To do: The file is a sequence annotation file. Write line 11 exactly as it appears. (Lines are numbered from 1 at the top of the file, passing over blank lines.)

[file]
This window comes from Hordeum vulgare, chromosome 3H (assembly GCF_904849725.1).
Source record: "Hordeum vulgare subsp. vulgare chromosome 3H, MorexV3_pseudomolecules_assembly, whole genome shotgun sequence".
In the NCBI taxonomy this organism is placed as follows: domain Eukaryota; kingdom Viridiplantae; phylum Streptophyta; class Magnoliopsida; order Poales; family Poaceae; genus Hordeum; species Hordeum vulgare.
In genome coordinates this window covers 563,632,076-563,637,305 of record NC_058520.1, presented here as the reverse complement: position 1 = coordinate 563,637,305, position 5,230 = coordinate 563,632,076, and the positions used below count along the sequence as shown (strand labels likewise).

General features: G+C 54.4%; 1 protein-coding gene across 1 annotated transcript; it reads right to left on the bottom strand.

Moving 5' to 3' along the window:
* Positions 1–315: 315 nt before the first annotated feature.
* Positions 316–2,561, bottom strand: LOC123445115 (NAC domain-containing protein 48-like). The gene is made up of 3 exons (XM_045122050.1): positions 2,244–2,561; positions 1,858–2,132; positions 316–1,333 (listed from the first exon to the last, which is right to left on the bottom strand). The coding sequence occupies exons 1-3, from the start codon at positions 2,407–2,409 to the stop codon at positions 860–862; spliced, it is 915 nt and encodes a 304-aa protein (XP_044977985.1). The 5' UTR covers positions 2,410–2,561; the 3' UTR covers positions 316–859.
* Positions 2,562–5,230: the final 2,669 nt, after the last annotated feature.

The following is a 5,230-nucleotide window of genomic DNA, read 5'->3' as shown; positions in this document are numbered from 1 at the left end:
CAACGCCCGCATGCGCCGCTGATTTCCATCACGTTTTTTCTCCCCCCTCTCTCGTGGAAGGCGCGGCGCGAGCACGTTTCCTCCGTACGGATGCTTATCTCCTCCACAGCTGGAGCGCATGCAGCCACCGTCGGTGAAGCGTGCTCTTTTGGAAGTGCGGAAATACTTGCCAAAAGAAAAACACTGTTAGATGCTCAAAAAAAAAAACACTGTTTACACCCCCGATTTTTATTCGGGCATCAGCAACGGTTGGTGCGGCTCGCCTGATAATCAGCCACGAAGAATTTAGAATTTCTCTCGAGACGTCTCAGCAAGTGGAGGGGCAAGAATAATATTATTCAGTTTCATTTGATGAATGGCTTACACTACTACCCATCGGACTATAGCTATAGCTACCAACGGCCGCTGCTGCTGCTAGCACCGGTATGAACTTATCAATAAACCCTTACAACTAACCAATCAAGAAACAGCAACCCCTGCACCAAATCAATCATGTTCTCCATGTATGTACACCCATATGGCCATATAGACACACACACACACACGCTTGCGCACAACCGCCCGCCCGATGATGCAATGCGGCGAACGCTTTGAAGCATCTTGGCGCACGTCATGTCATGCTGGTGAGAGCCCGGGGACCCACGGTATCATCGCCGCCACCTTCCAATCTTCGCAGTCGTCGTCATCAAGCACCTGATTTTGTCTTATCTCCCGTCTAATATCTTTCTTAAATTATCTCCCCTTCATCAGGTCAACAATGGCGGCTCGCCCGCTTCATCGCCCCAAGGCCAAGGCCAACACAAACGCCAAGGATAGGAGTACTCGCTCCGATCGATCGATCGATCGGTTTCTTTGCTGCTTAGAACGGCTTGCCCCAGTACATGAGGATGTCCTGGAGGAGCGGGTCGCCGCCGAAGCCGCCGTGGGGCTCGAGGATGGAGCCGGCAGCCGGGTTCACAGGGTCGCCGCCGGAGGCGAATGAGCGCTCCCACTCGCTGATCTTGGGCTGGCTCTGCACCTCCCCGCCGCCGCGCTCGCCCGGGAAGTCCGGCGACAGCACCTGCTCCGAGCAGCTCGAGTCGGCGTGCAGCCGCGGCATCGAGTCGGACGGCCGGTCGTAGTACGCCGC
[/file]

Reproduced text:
CAACGCCCGCATGCGCCGCTGATTTCCATCACGTTTTTTCTCCCCCCTCTCTCGTGGAAGGCGCGGCGCGAGCACGTTTCCTCCGTACGGATGCTTATCTCCTCCACAGCTGGAGCGCATGCAGCCACCGTCGGTGAAGCGTGCTCTTTTGGAAGTGCGGAAATACTTGCCAAAAGAAAAACACTGTTAGATGCTCAAAAAAAAAAACACTGTTTACACCCCCGATTTTTATTCGGGCATCAGCAACGGTTGGTGCGGCTCGCCTGATAATCAGCCACGAAGAATTTAGAATTTCTCTCGAGACGTCTCAGCAAGTGGAGGGGCAAGAATAATATTATTCAGTTTCATTTGATGAATGGCTTACACTACTACCCATCGGACTATAGCTATAGCTACCAACGGCCGCTGCTGCTGCTAGCACCGGTATGAACTTATCAATAAACCCTTACAACTAACCAATCAAGAAACAGCAACCCCTGCACCAAATCAATCATGTTCTCCATGTATGTACACCCATATGGCCATATAGACACACACACACACACGCTTGCGCACAACCGCCCGCCCGATGATGCAATGCGGCGAACGCTTTGAAGCATCTTGGCGCACGTCATGTCATGCTGGTGAGAGCCCGGGGACCCACGGTATCATCGCCGCCACCTTCCAATCTTCGCAGTCGTCGTCATCAAGCACCTGATTTTGTCTTATCTCCCGTCTAATATCTTTCTTAAATTATCTCCCCTTCATCAGGTCAACAATGGCGGCTCGCCCGCTTCATCGCCCCAAGGCCAAGGCCAACACAAACGCCAAGGATAGGAGTACTCGCTCCGATCGATCGATCGATCGGTTTCTTTGCTGCTTAGAACGGCTTGCCCCAGTACATGAGGATGTCCTGGAGGAGCGGGTCGCCGCCGAAGCCGCCGTGGGGCTCGAGGATGGAGCCGGCAGCCGGGTTCACAGGGTCGCCGCCGGAGGCGAATGAGCGCTCCCACTCGCTGATCTTGGGCTGGCTCTGCACCTCCCCGCCGCCGCGCTCGCCCGGGAAGTCCGGCGACAGCACCTGCTCCGAGCAGCTCGAGTCGGCGTGCAGCCGCGGCATCGAGTCGGACGGCCGGTCGTAGTACGCCGC